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Stimulus Money Helps Soften University Budget Cuts

In the months leading up to the 2009 legislative session, the word on the street for higher education was to look out for massive cuts.

It wasn't a big secret that the state's general revenue pot had taken a massive hit and university officials from Tallahassee to Miami started developing contingency plans that involved hundreds of layoffs, furloughs and program closures. The university presidents said it could be like “Armageddon” for the state university system.

Community colleges, likewise, feared the worst and wondered if they could remain open-door institutions.

But when lawmakers heard federal stimulus money was coming Florida's way, there was a change in the wind. Higher education advocates, from the university presidents to the Chamber of Commerce, began heavily lobbying lawmakers to use the money to protect the universities, tying higher education success to the economy.

And the colleges and universities were largely spared, with the $66.5 billion budget to be voted on Friday actually boosting money for state universities and community colleges.

“The budget included no reduction for priority programs,” Rep. Bill Proctor, R-St. Augustine, said Thursday, in explaining the roughly $3.4 billion university budget on the House floor.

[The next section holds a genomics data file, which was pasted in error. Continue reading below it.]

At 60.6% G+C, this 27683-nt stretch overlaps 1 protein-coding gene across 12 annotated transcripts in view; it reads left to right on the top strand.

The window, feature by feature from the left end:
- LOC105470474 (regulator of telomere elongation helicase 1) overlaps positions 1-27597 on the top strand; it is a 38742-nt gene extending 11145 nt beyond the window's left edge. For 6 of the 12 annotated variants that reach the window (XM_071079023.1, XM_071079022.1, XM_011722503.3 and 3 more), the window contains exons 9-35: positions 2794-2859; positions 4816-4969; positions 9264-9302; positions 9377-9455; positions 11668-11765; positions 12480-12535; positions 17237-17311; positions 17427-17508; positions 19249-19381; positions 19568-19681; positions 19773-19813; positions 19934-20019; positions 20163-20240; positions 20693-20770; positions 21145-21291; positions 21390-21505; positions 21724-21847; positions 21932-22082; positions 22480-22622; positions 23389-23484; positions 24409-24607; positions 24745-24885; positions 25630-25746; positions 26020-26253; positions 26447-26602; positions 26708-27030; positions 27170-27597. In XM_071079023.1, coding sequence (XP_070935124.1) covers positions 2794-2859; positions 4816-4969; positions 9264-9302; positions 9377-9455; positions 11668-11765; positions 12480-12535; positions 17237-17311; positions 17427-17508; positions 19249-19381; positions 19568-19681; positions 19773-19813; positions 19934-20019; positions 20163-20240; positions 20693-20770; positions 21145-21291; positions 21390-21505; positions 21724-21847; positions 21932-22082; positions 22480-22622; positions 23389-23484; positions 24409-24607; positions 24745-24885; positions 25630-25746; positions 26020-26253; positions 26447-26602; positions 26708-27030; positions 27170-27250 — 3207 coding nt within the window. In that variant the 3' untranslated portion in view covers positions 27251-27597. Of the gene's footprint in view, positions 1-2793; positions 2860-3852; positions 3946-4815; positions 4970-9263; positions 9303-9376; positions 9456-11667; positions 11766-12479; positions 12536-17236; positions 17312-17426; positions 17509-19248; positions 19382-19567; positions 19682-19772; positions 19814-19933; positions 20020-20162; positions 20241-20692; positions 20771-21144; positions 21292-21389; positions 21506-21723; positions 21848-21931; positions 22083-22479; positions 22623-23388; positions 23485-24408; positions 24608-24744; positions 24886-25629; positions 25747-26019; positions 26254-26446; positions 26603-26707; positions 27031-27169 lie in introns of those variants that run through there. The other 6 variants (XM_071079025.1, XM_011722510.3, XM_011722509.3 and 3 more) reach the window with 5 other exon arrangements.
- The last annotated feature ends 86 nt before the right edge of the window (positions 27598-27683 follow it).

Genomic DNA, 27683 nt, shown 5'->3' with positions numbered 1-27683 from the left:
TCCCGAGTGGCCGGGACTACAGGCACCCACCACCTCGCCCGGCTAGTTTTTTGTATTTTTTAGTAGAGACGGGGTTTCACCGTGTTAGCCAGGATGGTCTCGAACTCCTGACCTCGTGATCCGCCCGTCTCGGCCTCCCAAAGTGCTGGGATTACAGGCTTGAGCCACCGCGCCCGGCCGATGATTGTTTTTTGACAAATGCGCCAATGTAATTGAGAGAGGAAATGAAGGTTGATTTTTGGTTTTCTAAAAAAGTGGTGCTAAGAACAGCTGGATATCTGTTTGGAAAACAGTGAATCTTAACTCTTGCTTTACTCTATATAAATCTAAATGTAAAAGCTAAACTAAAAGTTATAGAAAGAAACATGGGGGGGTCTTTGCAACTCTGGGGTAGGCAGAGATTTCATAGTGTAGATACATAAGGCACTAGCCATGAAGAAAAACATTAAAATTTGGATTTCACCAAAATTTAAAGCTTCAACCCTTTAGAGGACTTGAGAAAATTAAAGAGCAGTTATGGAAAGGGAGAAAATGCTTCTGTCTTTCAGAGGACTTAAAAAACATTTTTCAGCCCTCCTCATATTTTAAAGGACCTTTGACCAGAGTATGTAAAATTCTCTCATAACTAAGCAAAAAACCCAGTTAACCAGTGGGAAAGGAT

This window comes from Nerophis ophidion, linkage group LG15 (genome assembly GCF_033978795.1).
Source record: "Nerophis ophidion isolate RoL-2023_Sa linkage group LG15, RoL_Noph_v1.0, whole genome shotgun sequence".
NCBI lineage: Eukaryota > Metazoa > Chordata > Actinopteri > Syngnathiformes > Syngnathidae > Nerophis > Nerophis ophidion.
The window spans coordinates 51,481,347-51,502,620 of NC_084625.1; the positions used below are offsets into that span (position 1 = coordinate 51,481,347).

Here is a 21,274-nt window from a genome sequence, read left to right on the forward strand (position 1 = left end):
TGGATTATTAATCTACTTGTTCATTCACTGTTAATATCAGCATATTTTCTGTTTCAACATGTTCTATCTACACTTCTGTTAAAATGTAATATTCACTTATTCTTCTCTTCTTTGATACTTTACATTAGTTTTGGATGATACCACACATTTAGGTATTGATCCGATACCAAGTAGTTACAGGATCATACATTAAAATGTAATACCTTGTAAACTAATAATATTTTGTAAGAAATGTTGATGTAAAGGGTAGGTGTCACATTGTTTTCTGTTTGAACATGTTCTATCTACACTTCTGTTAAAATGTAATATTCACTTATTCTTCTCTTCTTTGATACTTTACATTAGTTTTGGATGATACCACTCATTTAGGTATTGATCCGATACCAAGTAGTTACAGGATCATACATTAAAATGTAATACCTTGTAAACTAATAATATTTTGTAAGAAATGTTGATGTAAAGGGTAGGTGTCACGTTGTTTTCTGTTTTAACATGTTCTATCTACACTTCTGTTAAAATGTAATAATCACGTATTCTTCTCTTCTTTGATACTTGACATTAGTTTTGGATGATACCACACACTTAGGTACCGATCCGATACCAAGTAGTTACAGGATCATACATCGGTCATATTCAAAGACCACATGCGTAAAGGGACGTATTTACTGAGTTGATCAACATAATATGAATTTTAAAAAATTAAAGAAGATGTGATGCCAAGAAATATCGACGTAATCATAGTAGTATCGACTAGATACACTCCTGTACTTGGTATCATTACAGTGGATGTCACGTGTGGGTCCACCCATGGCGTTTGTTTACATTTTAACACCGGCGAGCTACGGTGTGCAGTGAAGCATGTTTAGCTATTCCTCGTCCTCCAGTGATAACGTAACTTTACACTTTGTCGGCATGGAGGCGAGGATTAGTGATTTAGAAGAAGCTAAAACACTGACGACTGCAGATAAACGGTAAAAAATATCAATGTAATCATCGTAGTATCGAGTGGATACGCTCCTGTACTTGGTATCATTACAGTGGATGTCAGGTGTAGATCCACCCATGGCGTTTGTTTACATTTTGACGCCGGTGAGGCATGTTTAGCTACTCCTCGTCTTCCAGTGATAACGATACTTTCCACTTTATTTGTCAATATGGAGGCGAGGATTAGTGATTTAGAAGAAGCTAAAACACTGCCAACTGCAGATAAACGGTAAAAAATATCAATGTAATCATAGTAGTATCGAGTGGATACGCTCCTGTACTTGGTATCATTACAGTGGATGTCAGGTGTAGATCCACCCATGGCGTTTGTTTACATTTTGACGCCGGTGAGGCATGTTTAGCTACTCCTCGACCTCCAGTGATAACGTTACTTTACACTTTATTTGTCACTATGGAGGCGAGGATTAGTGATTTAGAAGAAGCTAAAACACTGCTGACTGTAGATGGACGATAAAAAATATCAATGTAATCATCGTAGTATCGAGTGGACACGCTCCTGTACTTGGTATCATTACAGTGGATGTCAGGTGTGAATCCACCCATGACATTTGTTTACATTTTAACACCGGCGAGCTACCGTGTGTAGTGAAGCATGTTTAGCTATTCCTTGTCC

The state university system wound up with a $3.4 billion budget, up from $3.18 billion this past year. Community colleges also saw a small increase overall, up to $1.72 billion from 1.67 billion.

Lawmakers said they hoped the money would be enough to run major, modern universities and a world class community college system.

“I've been here 24 years, it's the worst budget for higher education I've ever seen,” Sen. Jim King, R-Jacksonville, told reporters. But it’s better than it could have been.

Still, higher education officials acknowledged that the state will need to find a source of money to replace the stimulus dollars that have propped up the coming year's budget. Lawmakers said they had to rely on the money if they wanted to avoid massive cuts. College and university leaders say for now, they'll take what they can get.

“Overall, it was a successful trip to Tallahassee for everybody,” University of North Florida President John Delaney told the Board of Governors on the board's conference call this week.

Michael Brawer, executive director of the Florida Association of Community Colleges, said considering the college system's initial fear of a 20 percent cut, they are “pleased” with the outcome, even though it does rely on nonrecurring dollars. Community college presidents warned state officials that students could get turned away from the schools if funding was cut.

Enrollment has jumped substantially the past few semesters, and the Department of Education has estimated that 70,000 new students will enroll this fall.

Budget cuts from the previous year already had the colleges running lean, relying on adjunct professors instead of full time ones, putting off technology updates, and enacting hiring freezes. But the ultimate 2009-2010 budget deal should stave off any more massive cuts that community colleges initially contemplated, Brawer said.